Terry Waters Death Dead – Terry Waters Obituary, Cause of Death

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Terry Waters Death Dead – Terry Waters Obituary, Cause of Death

Terry Waters has passed away, this was made known through news we saw on social media today.

Terry Waters (14 December 1943 – 28 July 2020) was an Australian rules footballer who played with Collingwood in the Victorian Football League (VFL).

Originally from Victorian Football Association (VFA) club Dandenong, Waters transfer application to Collingwood was originally denied by Dandenong and he was required to go to the Supreme Court to have writs issued to allow him to make his VFL debut in 1963.

Waters was a versatile player who was originally used as a ruck/forward before moving into defence later on in his career. He was known as a great mark of the ball in dry or wet conditions. Waters won the Copeland Trophy for being Collingwood’s Best and Fairest player in 1966, was their leading goalkicker in 1963 and 1964, and earned All Australian selection for his performance in the 1969 Adelaide Carnival. Waters attended De La Salle College Malvern.

Waters was appointed captain of Collingwood in 1970. In 1971, after suffering a series of injuries that caused him to miss seven games then he struggled with his form, he resigned the position midway through the season, reasoning that the responsibility associated with the captaincy had affected his form.

The club announced the passing of the 76-year-old, 163 game star on Tuesday night.

Waters career with Collingwood kicked off in 1963 and saw him burst onto the scene with a truly dominant first season.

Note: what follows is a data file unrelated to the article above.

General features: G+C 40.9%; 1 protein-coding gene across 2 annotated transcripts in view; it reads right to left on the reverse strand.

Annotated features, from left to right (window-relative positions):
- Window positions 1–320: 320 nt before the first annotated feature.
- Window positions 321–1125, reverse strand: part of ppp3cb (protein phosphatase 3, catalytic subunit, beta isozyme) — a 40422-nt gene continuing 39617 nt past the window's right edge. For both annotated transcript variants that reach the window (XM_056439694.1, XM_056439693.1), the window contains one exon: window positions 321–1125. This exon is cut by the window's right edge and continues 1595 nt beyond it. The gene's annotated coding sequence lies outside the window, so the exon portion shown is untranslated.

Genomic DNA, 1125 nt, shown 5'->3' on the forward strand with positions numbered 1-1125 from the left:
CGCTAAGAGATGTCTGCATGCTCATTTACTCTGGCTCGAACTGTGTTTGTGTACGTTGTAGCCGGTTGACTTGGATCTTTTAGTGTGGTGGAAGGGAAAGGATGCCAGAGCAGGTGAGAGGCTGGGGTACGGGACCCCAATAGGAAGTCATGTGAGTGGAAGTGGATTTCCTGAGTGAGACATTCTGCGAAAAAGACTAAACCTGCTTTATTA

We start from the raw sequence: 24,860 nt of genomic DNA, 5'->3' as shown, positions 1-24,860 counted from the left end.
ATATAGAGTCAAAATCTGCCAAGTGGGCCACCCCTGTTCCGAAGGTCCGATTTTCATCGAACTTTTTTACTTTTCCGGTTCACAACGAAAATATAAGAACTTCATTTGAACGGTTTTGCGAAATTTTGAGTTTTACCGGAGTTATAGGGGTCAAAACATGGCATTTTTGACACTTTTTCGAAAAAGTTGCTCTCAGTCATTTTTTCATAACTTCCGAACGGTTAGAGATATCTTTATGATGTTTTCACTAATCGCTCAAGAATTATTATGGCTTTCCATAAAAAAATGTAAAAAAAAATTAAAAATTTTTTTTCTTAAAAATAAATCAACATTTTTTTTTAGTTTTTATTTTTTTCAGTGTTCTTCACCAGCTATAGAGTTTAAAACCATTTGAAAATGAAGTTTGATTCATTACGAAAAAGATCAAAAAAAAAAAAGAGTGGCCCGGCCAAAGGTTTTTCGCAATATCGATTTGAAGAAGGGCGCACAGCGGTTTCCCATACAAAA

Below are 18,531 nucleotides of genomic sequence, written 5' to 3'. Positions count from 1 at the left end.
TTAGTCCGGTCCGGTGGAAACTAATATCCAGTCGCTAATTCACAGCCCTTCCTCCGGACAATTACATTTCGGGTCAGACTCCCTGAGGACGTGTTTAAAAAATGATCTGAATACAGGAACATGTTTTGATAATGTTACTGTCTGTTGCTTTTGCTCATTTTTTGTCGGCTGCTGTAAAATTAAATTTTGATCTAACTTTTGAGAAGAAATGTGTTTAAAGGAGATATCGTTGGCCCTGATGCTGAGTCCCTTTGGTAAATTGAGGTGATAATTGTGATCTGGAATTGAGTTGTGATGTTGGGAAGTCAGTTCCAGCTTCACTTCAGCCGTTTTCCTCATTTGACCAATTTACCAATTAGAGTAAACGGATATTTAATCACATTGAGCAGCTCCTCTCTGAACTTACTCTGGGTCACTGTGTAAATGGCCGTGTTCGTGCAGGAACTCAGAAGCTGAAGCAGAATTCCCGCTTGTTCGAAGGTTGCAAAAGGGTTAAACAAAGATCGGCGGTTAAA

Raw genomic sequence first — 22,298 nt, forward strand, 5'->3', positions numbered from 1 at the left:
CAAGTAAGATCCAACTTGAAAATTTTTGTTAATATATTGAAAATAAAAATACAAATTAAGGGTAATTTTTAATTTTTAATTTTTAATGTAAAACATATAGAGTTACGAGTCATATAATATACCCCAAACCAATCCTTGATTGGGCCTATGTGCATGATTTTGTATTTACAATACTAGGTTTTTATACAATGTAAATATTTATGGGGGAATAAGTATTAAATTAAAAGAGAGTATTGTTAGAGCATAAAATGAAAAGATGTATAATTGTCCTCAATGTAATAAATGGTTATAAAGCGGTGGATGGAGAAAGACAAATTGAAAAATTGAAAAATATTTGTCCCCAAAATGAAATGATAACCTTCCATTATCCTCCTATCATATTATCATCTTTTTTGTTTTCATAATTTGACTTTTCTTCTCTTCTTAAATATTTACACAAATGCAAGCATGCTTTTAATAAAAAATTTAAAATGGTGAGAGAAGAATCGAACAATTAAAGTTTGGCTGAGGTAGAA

In his first year in the famous Magpies stripes, Waters snagged 50 goals and claimed the club’s best first year player award.

He captained the club for two seasons before hanging up the boots at the end of the 1972 seasons with 163 games and 182 goals to his name.

“The Collingwood Football Club extends its deepest sympathies to the family of Terry Waters; a club captain, Copeland Trophy winner and Hall of Fame member who has passed away after a battle with cancer,” the statement read.

“Waters is survived by his wife Jane, son Tom and daughter Charlotte. He was 76 years of age.

“The decorated career of Waters began in 1963, when he kicked 50 goals in a debut season that saw him win Collingwood’s best first year player award and immediate high regard that would be justified over the next eight seasons with a Copeland Trophy in 1966, All-Australian selection in 1969 and captaincy of the club in 1970 and 1971.

“In all, Waters would play 163 matches and, after a soaring start as a key forward, evolve into a commanding marking player further afield. He kicked 117 goals in his first 53 matches but gave up the goal square to Peter McKenna in 1965. Waters then won his Copeland and regular state selection for Victoria as a ruck-rover and outstanding intercept defender.

“As a mark of respect Collingwood players will wear black armbands in the match against Fremantle in Perth on Sunday.”

Circumstances surrounding his death is yet to be revealed. We will update you as soon as we have more information about his death.

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